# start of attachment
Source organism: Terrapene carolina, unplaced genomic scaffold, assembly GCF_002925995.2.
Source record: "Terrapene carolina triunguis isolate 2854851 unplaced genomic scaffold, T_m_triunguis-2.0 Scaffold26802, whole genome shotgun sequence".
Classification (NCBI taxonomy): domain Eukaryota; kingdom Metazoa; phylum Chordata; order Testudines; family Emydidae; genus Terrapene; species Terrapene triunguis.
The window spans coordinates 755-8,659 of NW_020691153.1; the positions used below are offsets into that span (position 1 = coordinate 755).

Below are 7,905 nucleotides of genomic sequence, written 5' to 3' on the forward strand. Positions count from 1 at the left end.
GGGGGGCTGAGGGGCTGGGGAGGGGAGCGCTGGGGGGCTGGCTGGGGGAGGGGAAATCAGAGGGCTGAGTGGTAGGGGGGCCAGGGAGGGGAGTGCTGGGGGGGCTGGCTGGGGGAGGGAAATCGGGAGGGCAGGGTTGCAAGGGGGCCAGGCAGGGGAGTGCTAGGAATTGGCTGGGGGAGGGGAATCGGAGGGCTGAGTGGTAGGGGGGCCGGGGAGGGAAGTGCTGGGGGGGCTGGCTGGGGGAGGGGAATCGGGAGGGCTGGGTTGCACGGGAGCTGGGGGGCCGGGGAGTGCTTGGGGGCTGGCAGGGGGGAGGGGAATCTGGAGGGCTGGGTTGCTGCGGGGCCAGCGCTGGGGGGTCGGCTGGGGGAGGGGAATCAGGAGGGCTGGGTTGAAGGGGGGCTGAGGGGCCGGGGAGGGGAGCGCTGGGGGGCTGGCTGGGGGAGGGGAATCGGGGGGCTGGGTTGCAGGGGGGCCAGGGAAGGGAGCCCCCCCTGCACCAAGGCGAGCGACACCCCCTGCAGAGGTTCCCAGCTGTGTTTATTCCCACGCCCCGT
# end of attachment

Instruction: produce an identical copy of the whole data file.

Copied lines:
Source organism: Terrapene carolina, unplaced genomic scaffold, assembly GCF_002925995.2.
Source record: "Terrapene carolina triunguis isolate 2854851 unplaced genomic scaffold, T_m_triunguis-2.0 Scaffold26802, whole genome shotgun sequence".
Classification (NCBI taxonomy): domain Eukaryota; kingdom Metazoa; phylum Chordata; order Testudines; family Emydidae; genus Terrapene; species Terrapene triunguis.
The window spans coordinates 755-8,659 of NW_020691153.1; the positions used below are offsets into that span (position 1 = coordinate 755).

Below are 7,905 nucleotides of genomic sequence, written 5' to 3' on the forward strand. Positions count from 1 at the left end.
GGGGGGCTGAGGGGCTGGGGAGGGGAGCGCTGGGGGGCTGGCTGGGGGAGGGGAAATCAGAGGGCTGAGTGGTAGGGGGGCCAGGGAGGGGAGTGCTGGGGGGGCTGGCTGGGGGAGGGAAATCGGGAGGGCAGGGTTGCAAGGGGGCCAGGCAGGGGAGTGCTAGGAATTGGCTGGGGGAGGGGAATCGGAGGGCTGAGTGGTAGGGGGGCCGGGGAGGGAAGTGCTGGGGGGGCTGGCTGGGGGAGGGGAATCGGGAGGGCTGGGTTGCACGGGAGCTGGGGGGCCGGGGAGTGCTTGGGGGCTGGCAGGGGGGAGGGGAATCTGGAGGGCTGGGTTGCTGCGGGGCCAGCGCTGGGGGGTCGGCTGGGGGAGGGGAATCAGGAGGGCTGGGTTGAAGGGGGGCTGAGGGGCCGGGGAGGGGAGCGCTGGGGGGCTGGCTGGGGGAGGGGAATCGGGGGGCTGGGTTGCAGGGGGGCCAGGGAAGGGAGCCCCCCCTGCACCAAGGCGAGCGACACCCCCTGCAGAGGTTCCCAGCTGTGTTTATTCCCACGCCCCGT